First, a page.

The FinCEN BSA Notice also suspends implementation until further notice of the February 6, 2020, ruling on Currency Transaction Report (CTR) filing obligations when reporting transactions involving sole proprietorships and entities operating under a “doing business as” (DBA) name.7 The OCC will not criticize in reviews of BSA compliance financial institutions that continue to report transactions involving sole proprietorships and DBAs under prior practice simply for not yet having implemented the updated practice in accordance with the now-suspended ruling.

In addition, the FinCEN BSA Notice announces the creation of a COVID-19-specific contact mechanism, via a specific drop-down category, for financial institutions to communicate to FinCEN COVID-19-related concerns while adhering to their BSA obligations. Banks that wish to communicate such COVID-19-related concerns to FinCEN must go to www.FinCEN.gov, click on “Need Assistance,” and select “COVID19” in the subject drop-down list. Such COVID-19-related communications are strongly encouraged but not required. Banks are also encouraged to keep FinCEN and the OCC informed as their circumstances change.

Background

Compliance with the BSA remains crucial to protecting national security by combating money laundering and related crimes, including terrorism and its financing, during national emergencies such as the COVID-19 pandemic. The FinCEN COVID-19 Notice identified emerging trends of impostor scams, investment scams, product scams, and insider trading and asked financial institutions to remain alert for malicious or fraudulent schemes, such as those that occur in the wake of natural disasters.8 In addition, fraudulent or criminal elements may attempt to infiltrate lending and other programs being implemented under the CARES Act, creating further challenges for financial institutions. The OCC encourages financial institutions to follow a risk-based approach in addressing these issues and challenges, while continuing to meet BSA obligations.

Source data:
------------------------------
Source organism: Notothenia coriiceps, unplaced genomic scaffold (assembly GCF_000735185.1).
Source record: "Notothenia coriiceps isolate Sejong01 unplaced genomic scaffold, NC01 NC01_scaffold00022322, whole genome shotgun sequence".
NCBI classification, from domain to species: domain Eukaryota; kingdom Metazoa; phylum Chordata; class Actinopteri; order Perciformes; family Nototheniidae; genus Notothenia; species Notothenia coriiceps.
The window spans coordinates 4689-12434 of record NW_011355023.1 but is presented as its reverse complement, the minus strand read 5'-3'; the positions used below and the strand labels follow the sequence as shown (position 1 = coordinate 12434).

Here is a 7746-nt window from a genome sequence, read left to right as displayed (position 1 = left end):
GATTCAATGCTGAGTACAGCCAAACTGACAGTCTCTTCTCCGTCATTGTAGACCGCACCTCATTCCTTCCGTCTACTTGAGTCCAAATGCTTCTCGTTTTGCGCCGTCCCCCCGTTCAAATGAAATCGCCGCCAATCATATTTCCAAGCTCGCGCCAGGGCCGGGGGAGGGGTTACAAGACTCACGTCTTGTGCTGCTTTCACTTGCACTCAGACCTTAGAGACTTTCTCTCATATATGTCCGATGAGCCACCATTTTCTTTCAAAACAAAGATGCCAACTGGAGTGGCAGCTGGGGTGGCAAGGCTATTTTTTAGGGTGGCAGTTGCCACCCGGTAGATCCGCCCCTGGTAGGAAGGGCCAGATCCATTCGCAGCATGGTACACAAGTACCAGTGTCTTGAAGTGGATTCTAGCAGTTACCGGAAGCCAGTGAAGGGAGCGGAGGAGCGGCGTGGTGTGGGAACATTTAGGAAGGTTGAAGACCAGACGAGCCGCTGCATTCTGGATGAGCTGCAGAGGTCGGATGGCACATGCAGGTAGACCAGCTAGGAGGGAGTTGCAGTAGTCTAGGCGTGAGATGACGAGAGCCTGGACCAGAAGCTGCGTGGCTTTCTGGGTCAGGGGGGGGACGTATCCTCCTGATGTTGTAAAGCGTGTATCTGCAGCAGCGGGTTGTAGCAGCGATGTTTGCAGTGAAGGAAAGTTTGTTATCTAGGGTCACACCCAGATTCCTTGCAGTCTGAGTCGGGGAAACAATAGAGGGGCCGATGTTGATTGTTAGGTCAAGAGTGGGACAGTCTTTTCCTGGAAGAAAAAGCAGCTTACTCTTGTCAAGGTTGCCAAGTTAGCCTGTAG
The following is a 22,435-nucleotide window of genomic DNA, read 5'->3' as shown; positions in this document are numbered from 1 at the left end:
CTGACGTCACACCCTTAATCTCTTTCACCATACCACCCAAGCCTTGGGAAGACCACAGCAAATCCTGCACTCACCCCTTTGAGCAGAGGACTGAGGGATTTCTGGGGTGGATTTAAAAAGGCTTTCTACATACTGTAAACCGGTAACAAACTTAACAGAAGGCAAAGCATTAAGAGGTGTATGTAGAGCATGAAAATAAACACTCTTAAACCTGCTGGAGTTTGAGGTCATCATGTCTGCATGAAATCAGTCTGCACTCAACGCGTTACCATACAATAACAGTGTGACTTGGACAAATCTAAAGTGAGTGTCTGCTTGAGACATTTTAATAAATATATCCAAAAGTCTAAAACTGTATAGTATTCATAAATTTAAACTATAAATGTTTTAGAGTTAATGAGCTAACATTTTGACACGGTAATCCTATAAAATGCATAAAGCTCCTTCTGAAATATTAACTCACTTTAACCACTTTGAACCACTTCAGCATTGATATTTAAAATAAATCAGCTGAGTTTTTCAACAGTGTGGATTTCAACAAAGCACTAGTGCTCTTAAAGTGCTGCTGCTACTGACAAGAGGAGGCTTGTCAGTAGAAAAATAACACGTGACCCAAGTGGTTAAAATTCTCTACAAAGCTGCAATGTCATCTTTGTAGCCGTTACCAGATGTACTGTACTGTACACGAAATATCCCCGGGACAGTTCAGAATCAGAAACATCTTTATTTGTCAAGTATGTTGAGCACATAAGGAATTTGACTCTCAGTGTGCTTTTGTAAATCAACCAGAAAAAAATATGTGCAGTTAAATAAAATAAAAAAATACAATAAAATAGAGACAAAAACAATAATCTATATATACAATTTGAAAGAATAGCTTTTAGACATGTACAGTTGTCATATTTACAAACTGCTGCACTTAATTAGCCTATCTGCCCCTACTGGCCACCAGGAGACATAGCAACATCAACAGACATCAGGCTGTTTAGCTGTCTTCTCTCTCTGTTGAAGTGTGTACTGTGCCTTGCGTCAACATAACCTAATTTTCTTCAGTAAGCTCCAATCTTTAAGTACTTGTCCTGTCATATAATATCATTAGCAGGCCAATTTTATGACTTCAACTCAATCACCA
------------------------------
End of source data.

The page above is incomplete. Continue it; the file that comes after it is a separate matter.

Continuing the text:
Consistent with long-standing practices, the OCC will consider the unusual circumstances faced during the COVID-19 crisis when reviewing BSA compliance programs and determining any supervisory response. As needed, the OCC will work with affected banks to reduce burden when scheduling examinations or inspections, including making greater use of off-site reviews, consistent with applicable legal and regulatory requirements. The OCC also will work with banks that may experience problems fulfilling their reporting responsibilities and will take into account each bank’s particular circumstances. The OCC encourages banks to contact their examiners regarding any BSA compliance concerns.

Further Information

Please contact Tami Newett, BSA/AML Policy Specialist, Bank Supervision Policy at (202) 649-5470.

 

Grovetta N. Gardineer
Senior Deputy Comptroller for Bank Supervision Policy

Related Link

1 The term “banks” refers to national banks, federal savings associations, and federal branches and agencies of foreign banking organizations.

2 Refer to “The Financial Crimes Enforcement Network Provides Further Information to Financial Institutions in Response to the Coronavirus Disease 2019 (COVID-19) Pandemic” (April 3, 2020).

3 Refer to Pub. L. 116-136, Sec. 1102 (March 27, 2020).

4 Refer to “The Financial Crimes Enforcement Network (FinCEN) Encourages Financial Institutions to Communicate Concerns Related to the Coronavirus Disease 2019 (COVID-19) and to Remain Alert to Related Illicit Financial Activity,” (March 16, 2020).

5 Refer to OCC Bulletin 2018-44, “Joint Statement on Innovative Efforts to Combat Money Laundering and Terrorist Financing,” conveying the joint statement issued by the federal financial regulators and FinCEN.

6 Refer to FinCEN Ruling FIN-2018-R004.

7 Refer to FinCEN Ruling FIN-2020-R001.

8 Refer to FinCEN Advisory FIN-2017-A007.This advisory provides descriptions of other relevant typologies, such as benefits fraud, charities fraud, and cyber-related fraud.